Review: Hall Pass


It’s been a while since we’ve received a film written and directed by the brothers Farrelly, but it has been even longer since one of those films has truly been funny and entertaining. The pair of sophomoric gentleman know how to get some nasty jokes into their films that would make anyone laugh, but unfortunately their last few efforts haven’t been that great aside from a few jokes hitting here and there.

Now they return once again with Hall Pass. A little more grown up, perhaps? You’ve got a movie about married couples and actors pushing into their 40s so we’re not dealing with the same raunch and youth as when the brothers first started making films. So how do the more mature Farrely brothers fare in Hall Pass?

Hall Pass is a film with a serious identity crisis. Caught somewhere between a romantic comedy and a raunchy one, the entire film feels like it’s not quite sure what it wants to be. However, where this might ruin other films it actually turns out to be a strength for Hall Pass. The random spurts of gross out humor feel so out of place that they make them all the funnier and somehow truer. Scense involving male gentalia and fecal matter seem that much more out of place and thus that much funnier. It’s a strange concotion, but somehow it works.

These raunchy bits of over-the-top humor are sandwiched into a pretty standard plot about guys being guys and women being women. Rick (Owen Wilson) and Fred (Jason Sudeikes) get a “hall pass” from their wives because they are always checking out women and their wives think that it will make their marriage better. A hall pass is basically a week off from marriage where they can have sex with whatever woman they want. Their two wives, Maggie (Jenna Fischer) and Grace (Christina Applegate) go off with the kids on vacation and the guys get to party it up like they’re back in high school. 

Guess what. They aren’t high school aged anymore and the two, along with their friends, pretty much crash and burn for an entire week as they discover that they don’t have any game left and they probably didn’t have it in the first place. Meanwhile their wives get into their own situation with other gentlemen and the film becomes a story of faithfulness and love. As I stated before, it’s a strange combination of going from the true to life humor of the guys crashing and burning as they hit on people to the gross out humorous situations that they also find themselves in. In fact there is nothing even resembling a traditional Farrely brothers movie until abut 30 minutes in when you are quite abruptly reminded that the two like to make you laugh in many not so subtle ways.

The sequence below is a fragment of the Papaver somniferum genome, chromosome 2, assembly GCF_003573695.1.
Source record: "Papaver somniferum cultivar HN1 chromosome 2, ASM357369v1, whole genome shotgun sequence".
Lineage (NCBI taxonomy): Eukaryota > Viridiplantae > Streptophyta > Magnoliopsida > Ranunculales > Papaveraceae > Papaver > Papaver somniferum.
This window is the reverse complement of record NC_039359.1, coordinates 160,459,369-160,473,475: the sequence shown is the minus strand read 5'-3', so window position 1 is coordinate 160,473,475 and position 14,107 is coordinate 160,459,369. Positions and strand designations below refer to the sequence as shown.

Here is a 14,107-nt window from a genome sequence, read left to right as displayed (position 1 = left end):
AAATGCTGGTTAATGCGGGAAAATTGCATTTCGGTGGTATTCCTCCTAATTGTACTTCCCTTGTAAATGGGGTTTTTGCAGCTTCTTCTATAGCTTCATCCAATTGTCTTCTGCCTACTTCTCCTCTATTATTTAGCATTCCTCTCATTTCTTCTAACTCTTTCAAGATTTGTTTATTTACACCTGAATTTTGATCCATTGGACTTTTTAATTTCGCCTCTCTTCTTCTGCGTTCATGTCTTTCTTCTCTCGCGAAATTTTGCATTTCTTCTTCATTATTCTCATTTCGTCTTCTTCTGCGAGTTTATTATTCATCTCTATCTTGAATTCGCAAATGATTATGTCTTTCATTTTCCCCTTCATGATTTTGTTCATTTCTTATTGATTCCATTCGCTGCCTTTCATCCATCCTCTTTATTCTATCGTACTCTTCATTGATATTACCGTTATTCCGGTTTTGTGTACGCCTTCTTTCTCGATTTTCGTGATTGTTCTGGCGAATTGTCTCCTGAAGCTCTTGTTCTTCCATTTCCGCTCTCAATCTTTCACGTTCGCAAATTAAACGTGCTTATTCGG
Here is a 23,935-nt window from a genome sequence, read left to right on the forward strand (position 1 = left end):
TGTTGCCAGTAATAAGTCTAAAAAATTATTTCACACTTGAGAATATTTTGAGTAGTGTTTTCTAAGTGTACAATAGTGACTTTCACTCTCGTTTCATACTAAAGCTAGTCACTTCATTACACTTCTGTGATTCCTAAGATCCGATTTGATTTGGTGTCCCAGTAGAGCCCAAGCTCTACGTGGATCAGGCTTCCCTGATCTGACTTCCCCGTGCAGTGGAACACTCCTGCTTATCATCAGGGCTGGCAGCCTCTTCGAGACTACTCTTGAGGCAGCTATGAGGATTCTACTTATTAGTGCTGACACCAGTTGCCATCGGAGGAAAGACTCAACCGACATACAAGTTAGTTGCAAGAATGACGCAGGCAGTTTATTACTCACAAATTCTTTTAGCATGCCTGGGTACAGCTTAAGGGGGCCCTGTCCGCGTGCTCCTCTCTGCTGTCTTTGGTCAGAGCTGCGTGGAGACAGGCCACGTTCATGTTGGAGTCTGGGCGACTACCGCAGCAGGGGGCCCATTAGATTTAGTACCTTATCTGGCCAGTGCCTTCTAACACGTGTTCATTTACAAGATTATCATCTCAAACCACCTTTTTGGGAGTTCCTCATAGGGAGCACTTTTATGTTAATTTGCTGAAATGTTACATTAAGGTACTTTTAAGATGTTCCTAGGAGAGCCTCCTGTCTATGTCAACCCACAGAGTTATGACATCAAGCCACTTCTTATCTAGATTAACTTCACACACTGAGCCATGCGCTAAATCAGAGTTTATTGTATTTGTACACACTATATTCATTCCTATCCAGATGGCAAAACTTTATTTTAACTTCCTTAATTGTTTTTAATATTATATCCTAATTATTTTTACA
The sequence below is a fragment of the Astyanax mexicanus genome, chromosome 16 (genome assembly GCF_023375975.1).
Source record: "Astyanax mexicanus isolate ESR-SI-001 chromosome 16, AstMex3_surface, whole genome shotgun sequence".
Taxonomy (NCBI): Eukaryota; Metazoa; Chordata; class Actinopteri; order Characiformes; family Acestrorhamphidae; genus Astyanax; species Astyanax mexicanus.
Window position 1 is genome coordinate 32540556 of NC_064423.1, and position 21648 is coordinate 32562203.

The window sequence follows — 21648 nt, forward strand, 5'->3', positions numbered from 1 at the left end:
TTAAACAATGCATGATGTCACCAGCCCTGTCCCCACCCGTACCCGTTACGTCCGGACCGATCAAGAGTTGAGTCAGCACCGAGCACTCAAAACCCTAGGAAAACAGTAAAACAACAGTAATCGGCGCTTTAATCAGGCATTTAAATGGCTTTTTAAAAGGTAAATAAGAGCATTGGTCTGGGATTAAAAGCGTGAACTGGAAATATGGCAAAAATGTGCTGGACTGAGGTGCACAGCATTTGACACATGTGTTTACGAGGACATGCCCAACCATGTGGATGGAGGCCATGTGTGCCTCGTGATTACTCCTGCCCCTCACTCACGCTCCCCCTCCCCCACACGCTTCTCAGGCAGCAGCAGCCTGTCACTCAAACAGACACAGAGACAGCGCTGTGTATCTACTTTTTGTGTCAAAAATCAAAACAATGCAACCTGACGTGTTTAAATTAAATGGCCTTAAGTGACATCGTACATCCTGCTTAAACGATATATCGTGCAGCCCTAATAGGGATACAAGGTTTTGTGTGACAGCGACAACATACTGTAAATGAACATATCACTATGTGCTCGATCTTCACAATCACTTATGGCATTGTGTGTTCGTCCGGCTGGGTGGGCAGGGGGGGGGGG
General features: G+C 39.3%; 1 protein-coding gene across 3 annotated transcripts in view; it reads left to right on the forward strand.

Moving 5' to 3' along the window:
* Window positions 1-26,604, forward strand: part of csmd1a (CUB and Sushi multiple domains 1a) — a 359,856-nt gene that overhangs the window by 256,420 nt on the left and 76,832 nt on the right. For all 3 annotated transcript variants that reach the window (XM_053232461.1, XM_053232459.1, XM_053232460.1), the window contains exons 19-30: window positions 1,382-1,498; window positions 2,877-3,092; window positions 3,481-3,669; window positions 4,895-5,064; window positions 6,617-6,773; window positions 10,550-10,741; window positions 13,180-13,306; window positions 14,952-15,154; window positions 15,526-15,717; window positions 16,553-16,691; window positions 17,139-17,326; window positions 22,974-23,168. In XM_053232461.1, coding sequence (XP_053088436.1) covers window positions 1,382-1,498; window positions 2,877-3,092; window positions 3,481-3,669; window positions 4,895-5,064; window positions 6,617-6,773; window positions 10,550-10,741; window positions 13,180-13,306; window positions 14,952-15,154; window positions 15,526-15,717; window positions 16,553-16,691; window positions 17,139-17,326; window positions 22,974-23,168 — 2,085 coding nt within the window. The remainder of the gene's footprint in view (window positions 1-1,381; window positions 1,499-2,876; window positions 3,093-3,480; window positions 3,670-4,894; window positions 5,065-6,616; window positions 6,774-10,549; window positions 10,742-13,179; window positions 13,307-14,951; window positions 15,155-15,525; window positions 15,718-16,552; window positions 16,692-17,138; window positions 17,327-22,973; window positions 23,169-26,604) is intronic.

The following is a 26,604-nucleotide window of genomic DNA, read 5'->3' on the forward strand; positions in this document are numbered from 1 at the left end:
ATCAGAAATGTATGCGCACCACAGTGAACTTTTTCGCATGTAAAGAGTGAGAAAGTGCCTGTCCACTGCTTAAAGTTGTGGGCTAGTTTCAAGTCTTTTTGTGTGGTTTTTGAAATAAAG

The outcome of this is that the film is funny once you get use to it or maybe even funnier after the film when thinking back on it. I found myself laughing more at the jokes once the film was done than during the film. Maybe that’s a drawback to a comedy like this, and it’s of note that I don’t think I seriously cracked up beyond control a single time during the film. While the mixing of two comedy styles works, it can also lead to some jagged edges that make the comedy seem far less funny than it could have been in other situations. Thankfully, Wilson and Sudeikes are both consistently funny throughout, and it’s refreshing to see two actors able to deadpan so well together without one of them being a caricature.

The two major downfalls of the film are easy enough to ignore for the comedy, but it is a bit annoying how the film treats men and women so stereotypically sometimes. If this had been another raunchy comedy it would have fit, but with some of the sappier and more grounded parts coming in the stereotypes stand out all the more. The film seems to want to deliver belivable characters and then have them act in unbeliviable ways, which just makes for some odd parts. The other flaw is the ridiculousness notion the a man wouldn’t be happy sleeping with Jenna Fischer or Christina Applegate, even if they are made down to look like tired mothers and wives. 

There’s no way that Hall Pass is anywhere near the classic comedies the brothers made earlier in their careers, but it is far from their worst comedy. It is refreshing to see them grow up a little and deliver some humor that isn’t based around the idea that “farts are funny” (they are). However, a bit more balance would have done the film wonders and made it a better comedy. Still, if its goal is to make you laugh then Hall Pass is a success.

Overall Score: 6.85 – Okay. (6s are just okay. These movies usually have many flaws, didn’t try to do anything special, or were poorly executed. Some will still love 6s, but most prefer to just rent them. Watch more trailers and read more reviews before you decide.)

Josh Parker

Overall Score: 6.55 — Okay. The quality of the Farrelly Brothers’ films have been in steady decline the past ten years or so, but Hall Pass feels like a step in the right direction. While the laughs feel a bit inconsistent, when the jokes land, they hit hard. One scene in which Wilson and Sudeikis take turns ripping into the guests of housewarming party as those same guests eavesdrop via the house’s panic room security cameras had me gasping for breath. I’d be remiss if I didn’t also shower praise for Stephen Merchant, who is the only supporting cast member worth talking about here. If nothing else, it seems the Brothers Farrelly have found their heart again with Hall Pass, something missing from their highly unlikable last outing, The Heartbreak Kid. 

Matthew Razak
Matthew Razak is the founder and Editor-in-Chief of Flixist. He has worked as a critic for more than a decade, reviewing and talking about movies, TV shows, and videogames. He will talk your ear off about James Bond movies, Doctor Who, Zelda, and Star Trek.